Researchers at Phoenix Children’s First in the World to Produce Mouse Lungs in Rats


Research conducted at the Phoenix Children’s Research Institute at the University of Arizona College of Medicine - Phoenix reports the successful generation of a mouse lung in a rat, according to a paper published in the American Journal of Respiratory and Critical Care Medicine.

“By using a combination of genome editing and blastocyst complementation – a process of injecting murine embryonic stem cells into blastocyst-stage embryos in rats – our research team successfully produced mouse lungs in rats, which is a significant step toward the development of future generations of human lungs,” said Vlad Kalinichenko, MD, PhD, internationally renowned lung development and regeneration researcher and director of the Phoenix Children’s Research Institute at the University of Arizona College of Medicine – Phoenix. “This is the first time this type of lung generation has been accomplished in the world and it sets the groundwork for new medical advancements and treatments of lung diseases in children and likely in adults.”

Vlad Kalinichenko, MD, PhD

This pioneering study “CRISPR/Cas9 Genome Editing Allows Generation of the Mouse Lung in a Rat,” focuses on finding an innovative solution for babies born with chronic lung diseases caused by either prematurity or severe genetic conditions. The team of embryologists and pulmonary biologists was led by Bingqiang Wen, PhD, Assistant Professor of Child Health at the University of Arizona College of Medicine – Phoenix, the first author of the manuscript.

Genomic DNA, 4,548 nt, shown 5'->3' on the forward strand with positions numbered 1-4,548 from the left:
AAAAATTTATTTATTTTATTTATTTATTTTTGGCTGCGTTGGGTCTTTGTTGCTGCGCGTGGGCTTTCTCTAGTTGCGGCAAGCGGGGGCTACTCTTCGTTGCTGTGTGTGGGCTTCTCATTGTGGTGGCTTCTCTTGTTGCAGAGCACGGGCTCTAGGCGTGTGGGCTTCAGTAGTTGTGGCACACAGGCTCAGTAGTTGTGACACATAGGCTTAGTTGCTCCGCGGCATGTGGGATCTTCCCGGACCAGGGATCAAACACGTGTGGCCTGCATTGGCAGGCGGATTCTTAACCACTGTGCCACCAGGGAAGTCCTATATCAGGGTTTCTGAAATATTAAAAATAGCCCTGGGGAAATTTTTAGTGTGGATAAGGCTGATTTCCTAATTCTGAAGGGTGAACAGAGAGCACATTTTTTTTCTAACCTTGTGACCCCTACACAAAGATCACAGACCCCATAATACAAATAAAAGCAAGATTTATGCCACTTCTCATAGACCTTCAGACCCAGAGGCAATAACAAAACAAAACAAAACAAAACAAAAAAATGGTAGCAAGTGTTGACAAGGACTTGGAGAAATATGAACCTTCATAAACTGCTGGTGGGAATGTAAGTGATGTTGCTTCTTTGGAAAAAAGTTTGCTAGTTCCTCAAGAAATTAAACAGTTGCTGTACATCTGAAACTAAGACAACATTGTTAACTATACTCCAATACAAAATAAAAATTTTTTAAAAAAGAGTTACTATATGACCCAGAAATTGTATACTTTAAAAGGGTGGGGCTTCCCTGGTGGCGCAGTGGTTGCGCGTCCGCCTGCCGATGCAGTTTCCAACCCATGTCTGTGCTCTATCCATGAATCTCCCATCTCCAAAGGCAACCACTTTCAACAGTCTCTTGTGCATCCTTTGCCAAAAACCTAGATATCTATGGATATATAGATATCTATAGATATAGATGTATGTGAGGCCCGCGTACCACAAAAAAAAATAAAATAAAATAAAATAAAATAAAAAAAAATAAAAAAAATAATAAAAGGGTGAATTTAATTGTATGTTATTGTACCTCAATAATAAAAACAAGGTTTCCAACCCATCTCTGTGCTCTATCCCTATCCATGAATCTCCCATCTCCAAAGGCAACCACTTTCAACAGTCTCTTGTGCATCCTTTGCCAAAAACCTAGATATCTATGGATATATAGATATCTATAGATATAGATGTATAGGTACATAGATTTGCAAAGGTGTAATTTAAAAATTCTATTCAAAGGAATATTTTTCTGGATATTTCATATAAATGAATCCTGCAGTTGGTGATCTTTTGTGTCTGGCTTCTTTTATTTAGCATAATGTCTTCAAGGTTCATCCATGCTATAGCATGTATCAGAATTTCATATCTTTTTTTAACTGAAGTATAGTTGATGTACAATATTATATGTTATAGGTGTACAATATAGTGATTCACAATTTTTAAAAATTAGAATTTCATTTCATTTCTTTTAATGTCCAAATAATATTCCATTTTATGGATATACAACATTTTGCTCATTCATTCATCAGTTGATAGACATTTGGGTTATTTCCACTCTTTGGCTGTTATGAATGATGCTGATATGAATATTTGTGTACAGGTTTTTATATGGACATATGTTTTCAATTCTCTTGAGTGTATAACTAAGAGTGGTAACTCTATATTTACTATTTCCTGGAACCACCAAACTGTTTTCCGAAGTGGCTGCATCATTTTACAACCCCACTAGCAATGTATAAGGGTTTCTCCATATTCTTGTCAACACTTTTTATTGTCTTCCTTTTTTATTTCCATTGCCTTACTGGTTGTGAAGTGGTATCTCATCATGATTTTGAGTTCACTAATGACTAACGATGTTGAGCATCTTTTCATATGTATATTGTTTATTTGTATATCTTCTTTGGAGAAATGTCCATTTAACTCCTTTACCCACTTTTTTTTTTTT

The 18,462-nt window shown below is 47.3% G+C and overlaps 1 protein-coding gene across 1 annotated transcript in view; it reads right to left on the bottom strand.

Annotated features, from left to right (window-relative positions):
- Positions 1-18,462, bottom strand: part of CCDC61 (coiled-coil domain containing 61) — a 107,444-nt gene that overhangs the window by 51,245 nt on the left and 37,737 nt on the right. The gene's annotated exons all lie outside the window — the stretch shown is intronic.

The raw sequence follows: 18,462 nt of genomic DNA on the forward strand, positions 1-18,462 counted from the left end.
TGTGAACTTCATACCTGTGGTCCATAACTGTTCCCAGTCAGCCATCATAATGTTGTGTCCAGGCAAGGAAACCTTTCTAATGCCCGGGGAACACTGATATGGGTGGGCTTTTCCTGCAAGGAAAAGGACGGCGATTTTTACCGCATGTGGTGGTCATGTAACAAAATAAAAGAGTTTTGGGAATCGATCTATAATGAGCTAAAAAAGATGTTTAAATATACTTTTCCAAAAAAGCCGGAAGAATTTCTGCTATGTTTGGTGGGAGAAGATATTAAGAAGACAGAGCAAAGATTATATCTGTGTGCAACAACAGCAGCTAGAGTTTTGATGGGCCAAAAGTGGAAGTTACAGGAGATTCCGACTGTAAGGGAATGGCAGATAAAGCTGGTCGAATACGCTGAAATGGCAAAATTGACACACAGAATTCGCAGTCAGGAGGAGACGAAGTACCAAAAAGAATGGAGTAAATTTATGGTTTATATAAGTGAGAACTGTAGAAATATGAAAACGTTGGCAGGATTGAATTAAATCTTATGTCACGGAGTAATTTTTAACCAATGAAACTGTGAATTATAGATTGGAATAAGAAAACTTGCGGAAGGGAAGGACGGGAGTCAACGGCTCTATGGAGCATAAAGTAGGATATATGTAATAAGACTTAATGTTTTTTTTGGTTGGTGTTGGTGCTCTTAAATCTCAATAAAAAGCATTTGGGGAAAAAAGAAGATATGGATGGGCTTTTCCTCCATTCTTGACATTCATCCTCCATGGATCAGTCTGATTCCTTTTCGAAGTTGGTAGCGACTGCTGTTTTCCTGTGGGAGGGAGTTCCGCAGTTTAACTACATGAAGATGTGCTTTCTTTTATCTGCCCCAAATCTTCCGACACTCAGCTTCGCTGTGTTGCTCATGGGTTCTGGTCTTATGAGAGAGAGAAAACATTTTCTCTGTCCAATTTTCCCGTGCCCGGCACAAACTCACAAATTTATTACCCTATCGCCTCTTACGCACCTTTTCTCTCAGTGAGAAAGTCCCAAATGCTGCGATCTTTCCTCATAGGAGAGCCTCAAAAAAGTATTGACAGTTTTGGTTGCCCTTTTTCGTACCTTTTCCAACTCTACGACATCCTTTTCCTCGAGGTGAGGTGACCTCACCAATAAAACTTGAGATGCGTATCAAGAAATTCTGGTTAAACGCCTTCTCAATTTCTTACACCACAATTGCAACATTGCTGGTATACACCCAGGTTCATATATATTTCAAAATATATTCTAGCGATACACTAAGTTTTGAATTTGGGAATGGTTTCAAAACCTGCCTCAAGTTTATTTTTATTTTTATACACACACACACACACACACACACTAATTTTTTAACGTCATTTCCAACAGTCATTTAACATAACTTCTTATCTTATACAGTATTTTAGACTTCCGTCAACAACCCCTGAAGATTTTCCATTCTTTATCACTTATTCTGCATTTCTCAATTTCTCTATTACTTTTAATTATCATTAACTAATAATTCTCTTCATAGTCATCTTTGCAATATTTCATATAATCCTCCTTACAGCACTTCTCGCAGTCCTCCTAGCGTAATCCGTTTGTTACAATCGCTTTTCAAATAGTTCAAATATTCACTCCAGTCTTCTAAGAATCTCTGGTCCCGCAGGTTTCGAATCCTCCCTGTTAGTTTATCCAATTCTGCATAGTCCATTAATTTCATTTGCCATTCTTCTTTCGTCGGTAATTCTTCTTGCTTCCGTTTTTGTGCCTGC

“Pediatric patients who have severe forms of lung disease associated with respiratory failure often need transplantable lung tissues and our study proves generating transplantable lungs from stem cells using large animals as bioreactors is possible. It’s a groundbreaking finding we hope will save lives in the future,” said Dr. Kalinichenko.

Prior to this discovery, the bioengineering and embryonic stem cell (E.S.C) technology was limited to developing lung tissues consisting of a mixture of donor and recipient cells. These cells, whose origin is a mixture of donor and recipient cells, frequently can be rejected by activation of the recipient’s immune response after lung transplantation. The critical differentiating factor with this study is researchers incorporated CRISPR-Cas9, a unique genome editing technology that allows researchers to change genomes by altering sections of the DNA sequence. Modifications of rat embryos by CRISPR-Cas9 allowed the formation of lung tissues consisting of almost all mouse lung cells.


This is one of many recent accolades for the Phoenix Children’s Research Institute. Last month, Dr. Kalinichenko was awarded a $3 million grant to support new treatment methods for lung disease in premature infants, and late last year the Institute appointed a renowned scientist focused on pioneering effective treatments for pediatric cancers and a leading researcher in osteogenesis imperfecta.

The Phoenix Children's Research Institute at the University of Arizona College of Medicine – Phoenix launched in May 2023, formalizing a longstanding research collaboration between the health system and the University of Arizona College of Medicine – Phoenix. The Research Institute includes more than 700 active studies, 640 research investigators and 90 research staff members including research scientists, associates, biostatisticians, pharmacists, nurses and coordinators. Scientists engage in research across multiple clinical disciplines including cancer, neurology, cardiology, pulmonology and more.